This is a brief overview of findings from the Social Reporters’ end of pilot survey, and a call for new writers to share their experiences of being in Transition.
You will find some pie charts from the survey below and all the quotes in italics are taken unedited from the survey. You can download the summarised and full versions of the un-edited, but anonymised results attached to this blog post, and read the stories themselves on the Social Reporting portal.
If you fancy giving reporting in 2012 a try, fill in this short form to suggest yourself for 2012’s social reporting project.
Naturally we are keen to encourage more people to share their experiences, but not to project false expectations; it takes time and effort!
I feel that the blogs are a good place to explore ideas, concepts, systems, even controversial ones in a safe manner
Table of contents of this post
- Statistics of readership
- The Social Reporters’ responses
- How to get involved in 2012
From September to December 2011, 12 voluntary writers and a voluntary editor from different Transition initiatives committed to collaboratively writing a group blog and publishing a new story every day. For them this was one post per fortnight. For the editor it was seven days a week.
I thought the content was interesting, challenging, realistic and thought provoking
Topics ranged from community group dynamics, economics, Permaculture, land rights, inner to outer Transition, to hats and more.
The reporters produced an extraordinary and new and honest group account of life in Transition; the ups and downs, the thrills and the disappointments, the challenges of swimming against the mainstream narrative’s current in an effort to re-set our cultural stories, help us all align to a more realistic worldview, and give back some pride to our local communities.
We take our hats off to you! Thank you all!
The pilot was a success. All of the writers want the project to go on, and nearly all of the writers want to continue writing and take more ownership of the project. They felt it deepened their understanding of themselves, their own and other initiatives, and helped them forge new connections across Transition. So we are continuing with the project, distributing authority and organisational responsibility to the writers.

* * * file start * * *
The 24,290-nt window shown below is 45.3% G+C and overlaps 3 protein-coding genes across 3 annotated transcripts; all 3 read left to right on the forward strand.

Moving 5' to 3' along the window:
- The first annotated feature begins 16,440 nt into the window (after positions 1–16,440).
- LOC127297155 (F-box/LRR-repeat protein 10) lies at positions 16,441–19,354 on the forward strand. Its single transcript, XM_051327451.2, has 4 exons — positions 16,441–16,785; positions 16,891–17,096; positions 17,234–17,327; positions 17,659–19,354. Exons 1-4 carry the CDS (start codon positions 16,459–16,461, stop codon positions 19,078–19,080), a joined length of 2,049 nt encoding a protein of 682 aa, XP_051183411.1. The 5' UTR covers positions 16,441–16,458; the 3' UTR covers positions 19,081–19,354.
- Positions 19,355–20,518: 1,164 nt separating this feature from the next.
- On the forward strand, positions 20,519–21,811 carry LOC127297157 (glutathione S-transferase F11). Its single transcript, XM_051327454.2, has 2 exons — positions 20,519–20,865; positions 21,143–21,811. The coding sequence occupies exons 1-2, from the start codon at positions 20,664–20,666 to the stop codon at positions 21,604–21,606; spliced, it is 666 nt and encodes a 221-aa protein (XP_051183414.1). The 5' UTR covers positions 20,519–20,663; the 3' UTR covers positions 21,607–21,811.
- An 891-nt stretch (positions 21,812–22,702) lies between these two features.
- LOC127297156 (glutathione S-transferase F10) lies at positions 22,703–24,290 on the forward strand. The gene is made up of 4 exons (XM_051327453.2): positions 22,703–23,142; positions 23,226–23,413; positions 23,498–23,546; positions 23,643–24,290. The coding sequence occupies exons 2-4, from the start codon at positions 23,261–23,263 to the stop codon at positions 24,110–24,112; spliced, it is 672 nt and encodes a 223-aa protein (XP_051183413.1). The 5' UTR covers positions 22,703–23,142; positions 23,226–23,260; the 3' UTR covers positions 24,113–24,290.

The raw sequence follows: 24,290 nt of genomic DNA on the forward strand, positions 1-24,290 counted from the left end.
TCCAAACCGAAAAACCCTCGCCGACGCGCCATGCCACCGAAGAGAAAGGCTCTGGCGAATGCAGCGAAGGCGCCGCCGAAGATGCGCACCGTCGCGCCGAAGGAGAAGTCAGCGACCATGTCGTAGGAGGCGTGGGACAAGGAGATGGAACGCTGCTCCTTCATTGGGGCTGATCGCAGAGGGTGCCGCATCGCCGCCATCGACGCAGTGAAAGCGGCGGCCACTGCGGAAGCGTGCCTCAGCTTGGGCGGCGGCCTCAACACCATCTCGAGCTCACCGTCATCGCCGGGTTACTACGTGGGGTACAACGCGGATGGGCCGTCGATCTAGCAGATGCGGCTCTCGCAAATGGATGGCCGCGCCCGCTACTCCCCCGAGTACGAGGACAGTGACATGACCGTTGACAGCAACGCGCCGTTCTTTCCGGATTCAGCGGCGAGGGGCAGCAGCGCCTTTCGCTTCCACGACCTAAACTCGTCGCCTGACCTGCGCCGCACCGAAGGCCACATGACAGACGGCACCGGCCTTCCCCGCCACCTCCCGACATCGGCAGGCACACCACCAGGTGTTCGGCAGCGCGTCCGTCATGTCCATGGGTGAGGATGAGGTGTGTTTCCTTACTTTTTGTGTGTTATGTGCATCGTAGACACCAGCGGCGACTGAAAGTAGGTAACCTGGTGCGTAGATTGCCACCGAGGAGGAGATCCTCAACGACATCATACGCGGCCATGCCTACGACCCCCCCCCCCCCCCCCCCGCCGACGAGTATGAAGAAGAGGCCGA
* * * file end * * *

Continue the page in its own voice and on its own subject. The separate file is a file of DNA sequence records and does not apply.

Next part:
This was a nerve wracking yet uplifting experience for me. I have been a scribbler for a long time but did not have the nerve to try to get something published by someone else . It has given me courage to keep going and I felt the quality of my work began to improve way beyond what I thought possible . It was a transformative experience, in that it inspired me to write creatively and produce pieces that weren’t necessarily going to happen anyways.
We weren’t looking for big website metrics. We were more interested in how the group worked together and what their experience was, and how we might grow the project if suitable.
Therefore the total readership of all the blog posts of just under 21,000 page views is interesting. It’s a figure. It boils down to an average of approximately 230 reads per blog post. Naturally some will have been read more than others depending on how well the post was promoted, shared, social-networked, commented etc.
Of particular note here are the spikes – the big ones being the Transition Network newsletter, and the smaller ones being the days that things got busy on the social networks.
Clearly the newsletter is a great route to promoting things, the project gained a readership over time, and when the reporters shared their stories, they were read more.
(stories website metrics graph)
There were 12 reporters and one editor, so the following results are from 13 people. Two people left the pilot; one who did not enjoy it and left, and one whose life proved too busy and had to step down.
I learned things from people in similar situations and in different situations as well. Great to hear so much from the others, and through comments.
Content consistently engaging, informing and frequently moving. With a lot of high quality writing
It helped me to understand what I thought and felt. A couple of times it gave me the excuse to do things in order to write about them
We’re glad to see that it helped share knowledge between initiatives, particularly new things from people in different situations.
I found it very rewarding – feels really good to be able to express thoughts and feelings and that seem to make sense to other people. It also felt good to see my own writing improving, or seemingly so. The process was still grueling, owing more to the pressure of producing something that others will (hopefully) read – peers, other Transitioners, etc. There was one all nighter and a couple of other 4 hour nights mixed in.
This is for Charlotte, the editor. Charlotte’s unique mix of authority and facilitation and dedication to distributing control is a vital element of the project. Her only rule was “There is one rule: deadline, deadline, deadline”…
- If you want to suggest yourself as a writer, please fill in the short form here. You will need an example of your writing on the web so find a link to that first.
- There are various meetings planned in 2012; the most prominent and easy one will be at the Transition Network conference in July 2012…. Ed thinks at time of writing!
- The project continues and the writers are off again. January’s theme is reflection, and the themes beyond that are being set by the writers themselves. We will endeavour to add the links to Facebook and Twitter and the Transition Network newsletter, but your best bet is to subscribe to the social reporting blog posts by registering, logging in and subscribing.
- Please help share the work of the project by spreading the links, telling your friends, encouraging journalists to write about it, and taking it onboard yourselves and asking yourselves why you are doing Transition, how that feels to you, and what it means.